Recently a fellow on “Ask Robert Sungenis About Geocentrism” pointed Sungenis to a Youtube video that purported to “prove” that the Sun is actually much, much less massive than the Earth. Sungenis responded enthusiastically:
So what we see here is that, on his own, Sungenis couldn’t find any factual, logical, or mathematical flaws in the presentation. He was fully prepared to believe the remarkable claim that the Sun is actually much less massive than the Earth. (The wording is clear that he gave this some serious thought.) And for him it’s evidence for yet another conspiracy. The “Copernicans” have brainwashed us all. It belongs to fellows like Sungenis and “ZenFlowerRadio”, each with a few undergraduate physics courses under their belts, to find “simple” flaws – flaws so simple that they’re “scary” – and set the whole world of astrophysics straight.
Well, not so fast. A couple of days later Sungenis chimed in again:
So what happened to change Sungenis’s mind about the Sun being far less massive than the Earth? Here’s a hint: Notice that the “I” of Sungenis’ initial enthusiastic comment who couldn’t find any logical or mathematical flaws in the video suddenly turned into “we” who had checked it out and found that it was disastrously wrong. In other words, Sungenis – the leader of the new geocentrists – wasn’t able to see the blatant, factual and mathematical errors in the video. He needed help from others in order to discover them. So, yet again, Sungenis has demonstrated his personal incompetence in basic math and physics (see also for example “Elementary Physics Blunders in Sungenis’s Reply to Sky and Telescope’s Camille Carlisle” and “Sungenis Botches the Math Again”). The point is not to suggest that Sungenis is unintelligent. But as we’ve said all along, he has a conspiratorial mindset that makes him susceptible to reflexively believing whatever aligns with his views. He also lacks the necessary expertise in the relevant fields.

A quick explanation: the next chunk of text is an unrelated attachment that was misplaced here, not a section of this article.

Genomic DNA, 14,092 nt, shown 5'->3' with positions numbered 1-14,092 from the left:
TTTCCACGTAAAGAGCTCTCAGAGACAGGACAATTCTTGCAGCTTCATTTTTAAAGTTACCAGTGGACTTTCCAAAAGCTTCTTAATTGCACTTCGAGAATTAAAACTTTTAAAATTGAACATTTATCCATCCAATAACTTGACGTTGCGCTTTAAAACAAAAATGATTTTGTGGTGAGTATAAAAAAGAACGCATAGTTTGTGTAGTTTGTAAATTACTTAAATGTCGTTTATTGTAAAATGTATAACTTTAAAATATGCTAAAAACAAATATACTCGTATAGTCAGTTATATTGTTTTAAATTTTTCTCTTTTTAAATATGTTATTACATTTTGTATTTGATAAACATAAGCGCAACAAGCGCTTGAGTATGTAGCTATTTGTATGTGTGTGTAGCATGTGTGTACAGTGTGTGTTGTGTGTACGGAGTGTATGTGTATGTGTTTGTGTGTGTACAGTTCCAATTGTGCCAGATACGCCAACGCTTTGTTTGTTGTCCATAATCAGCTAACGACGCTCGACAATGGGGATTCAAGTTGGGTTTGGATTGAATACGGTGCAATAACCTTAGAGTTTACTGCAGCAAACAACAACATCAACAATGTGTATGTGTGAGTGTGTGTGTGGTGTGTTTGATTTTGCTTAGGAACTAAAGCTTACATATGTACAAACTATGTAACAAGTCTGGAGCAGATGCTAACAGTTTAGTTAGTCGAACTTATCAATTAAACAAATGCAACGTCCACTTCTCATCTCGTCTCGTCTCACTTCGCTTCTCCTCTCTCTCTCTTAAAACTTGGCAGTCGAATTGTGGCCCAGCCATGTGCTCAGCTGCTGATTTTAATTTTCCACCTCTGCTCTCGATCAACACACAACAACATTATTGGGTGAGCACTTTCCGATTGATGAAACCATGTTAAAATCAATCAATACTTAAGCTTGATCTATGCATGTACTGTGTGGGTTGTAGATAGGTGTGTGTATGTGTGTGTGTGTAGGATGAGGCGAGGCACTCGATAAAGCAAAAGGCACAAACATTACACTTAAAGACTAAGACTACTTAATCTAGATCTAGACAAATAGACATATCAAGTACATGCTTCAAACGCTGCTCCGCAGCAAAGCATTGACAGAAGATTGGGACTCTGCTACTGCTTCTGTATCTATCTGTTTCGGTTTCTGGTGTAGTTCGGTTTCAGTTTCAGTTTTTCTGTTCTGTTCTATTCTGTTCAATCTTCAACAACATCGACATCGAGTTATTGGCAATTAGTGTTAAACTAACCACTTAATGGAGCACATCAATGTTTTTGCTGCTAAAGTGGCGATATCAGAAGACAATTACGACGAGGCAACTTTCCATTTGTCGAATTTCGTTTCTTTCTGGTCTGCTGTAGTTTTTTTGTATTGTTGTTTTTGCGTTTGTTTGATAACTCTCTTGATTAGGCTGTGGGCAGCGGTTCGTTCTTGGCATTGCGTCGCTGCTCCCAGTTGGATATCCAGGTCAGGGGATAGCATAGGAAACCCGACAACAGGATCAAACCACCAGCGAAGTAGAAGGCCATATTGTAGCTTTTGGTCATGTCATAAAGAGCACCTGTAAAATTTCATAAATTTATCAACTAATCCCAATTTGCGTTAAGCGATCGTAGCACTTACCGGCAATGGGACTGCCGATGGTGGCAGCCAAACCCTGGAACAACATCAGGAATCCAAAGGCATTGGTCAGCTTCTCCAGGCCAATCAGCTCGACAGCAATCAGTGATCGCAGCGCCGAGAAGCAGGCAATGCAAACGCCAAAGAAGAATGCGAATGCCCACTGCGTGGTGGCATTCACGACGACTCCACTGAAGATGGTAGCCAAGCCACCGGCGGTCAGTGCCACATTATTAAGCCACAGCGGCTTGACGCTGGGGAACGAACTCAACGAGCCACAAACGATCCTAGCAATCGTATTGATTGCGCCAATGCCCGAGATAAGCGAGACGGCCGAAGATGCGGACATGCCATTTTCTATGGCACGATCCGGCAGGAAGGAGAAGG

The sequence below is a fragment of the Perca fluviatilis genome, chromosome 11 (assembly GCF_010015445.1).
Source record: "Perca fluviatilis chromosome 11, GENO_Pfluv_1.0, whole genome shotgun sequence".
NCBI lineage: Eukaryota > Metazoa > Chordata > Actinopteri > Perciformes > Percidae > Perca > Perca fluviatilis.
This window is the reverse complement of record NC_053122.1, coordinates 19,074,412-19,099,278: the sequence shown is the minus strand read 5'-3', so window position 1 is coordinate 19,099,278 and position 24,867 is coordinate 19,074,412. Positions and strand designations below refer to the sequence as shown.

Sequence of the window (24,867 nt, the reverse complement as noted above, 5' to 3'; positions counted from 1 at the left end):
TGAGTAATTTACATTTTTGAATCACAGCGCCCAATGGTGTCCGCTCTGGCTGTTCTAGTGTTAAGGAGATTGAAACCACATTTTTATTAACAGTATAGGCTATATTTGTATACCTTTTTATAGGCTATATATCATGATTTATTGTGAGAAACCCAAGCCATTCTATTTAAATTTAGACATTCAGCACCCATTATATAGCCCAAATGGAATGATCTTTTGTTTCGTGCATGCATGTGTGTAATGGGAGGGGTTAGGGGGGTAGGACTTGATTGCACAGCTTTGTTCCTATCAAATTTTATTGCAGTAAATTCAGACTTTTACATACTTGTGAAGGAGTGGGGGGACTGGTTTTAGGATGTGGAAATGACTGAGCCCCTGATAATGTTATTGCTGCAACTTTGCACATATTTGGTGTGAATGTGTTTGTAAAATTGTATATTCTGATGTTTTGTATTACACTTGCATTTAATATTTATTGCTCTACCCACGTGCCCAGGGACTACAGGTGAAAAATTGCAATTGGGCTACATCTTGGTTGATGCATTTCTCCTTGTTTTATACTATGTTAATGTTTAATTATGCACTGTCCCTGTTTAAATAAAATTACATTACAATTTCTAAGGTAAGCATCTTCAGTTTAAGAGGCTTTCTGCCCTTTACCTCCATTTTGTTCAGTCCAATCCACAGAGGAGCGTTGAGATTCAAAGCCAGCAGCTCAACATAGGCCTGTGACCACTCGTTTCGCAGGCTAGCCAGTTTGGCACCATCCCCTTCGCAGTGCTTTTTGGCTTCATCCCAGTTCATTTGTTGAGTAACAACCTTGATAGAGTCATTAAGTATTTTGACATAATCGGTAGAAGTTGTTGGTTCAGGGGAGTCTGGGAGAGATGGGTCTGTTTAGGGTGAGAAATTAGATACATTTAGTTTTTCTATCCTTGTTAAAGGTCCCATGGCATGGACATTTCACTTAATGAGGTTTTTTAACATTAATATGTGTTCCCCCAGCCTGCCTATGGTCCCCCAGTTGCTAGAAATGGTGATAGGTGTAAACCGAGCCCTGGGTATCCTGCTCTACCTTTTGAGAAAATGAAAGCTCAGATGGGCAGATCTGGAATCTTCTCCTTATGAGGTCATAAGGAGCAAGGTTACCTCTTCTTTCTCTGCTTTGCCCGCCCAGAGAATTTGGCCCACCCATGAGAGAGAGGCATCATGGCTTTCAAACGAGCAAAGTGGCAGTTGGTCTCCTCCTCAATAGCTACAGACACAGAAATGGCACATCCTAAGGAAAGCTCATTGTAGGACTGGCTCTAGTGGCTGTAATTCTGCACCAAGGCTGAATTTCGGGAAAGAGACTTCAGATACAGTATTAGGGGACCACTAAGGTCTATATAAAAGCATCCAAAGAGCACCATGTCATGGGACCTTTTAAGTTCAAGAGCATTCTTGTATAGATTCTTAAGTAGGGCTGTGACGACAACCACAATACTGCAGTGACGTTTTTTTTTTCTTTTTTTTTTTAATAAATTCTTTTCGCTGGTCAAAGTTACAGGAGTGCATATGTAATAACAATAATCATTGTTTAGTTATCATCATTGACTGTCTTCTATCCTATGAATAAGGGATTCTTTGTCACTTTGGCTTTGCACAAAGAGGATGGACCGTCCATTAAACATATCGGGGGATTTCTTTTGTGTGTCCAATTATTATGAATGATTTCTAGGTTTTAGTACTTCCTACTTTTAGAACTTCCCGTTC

Sungenis and his fellow geocentrists have not fared well when challenged to produce their own, real mathematics or science (see, for example “Geocentrists Fail the Lagrange Point Challenge”, “Geocentric Physics: Is That All You’ve Got?”, “Dr. Tom Bridgman Weighs In On Flunking the Lagrange Point Challenge”, and “Will the New Geocentrists Take the CMB Alignment Challenge?”). They have topped it off with habitual plagiarism, conspiracy mongering, bogus academic credentials, and egregiously citing sources out of context.
As remarkable as that is, it’s even more remarkable that some people see all of this incompetence and paranoia repeatedly demonstrated in front of their eyes, yet they still conclude, “Yes, these geocentrists are honest, competent, trustworthy experts and I should trust them instead of virtually the entire world of astrophysics.”
While the new geocentrists decry the fact that some scientists have crossed the line into philosophy and even quasi-religion at times, they seem completely oblivious to the blind faith required to follow them in their quixotic quest to prove geocentrism.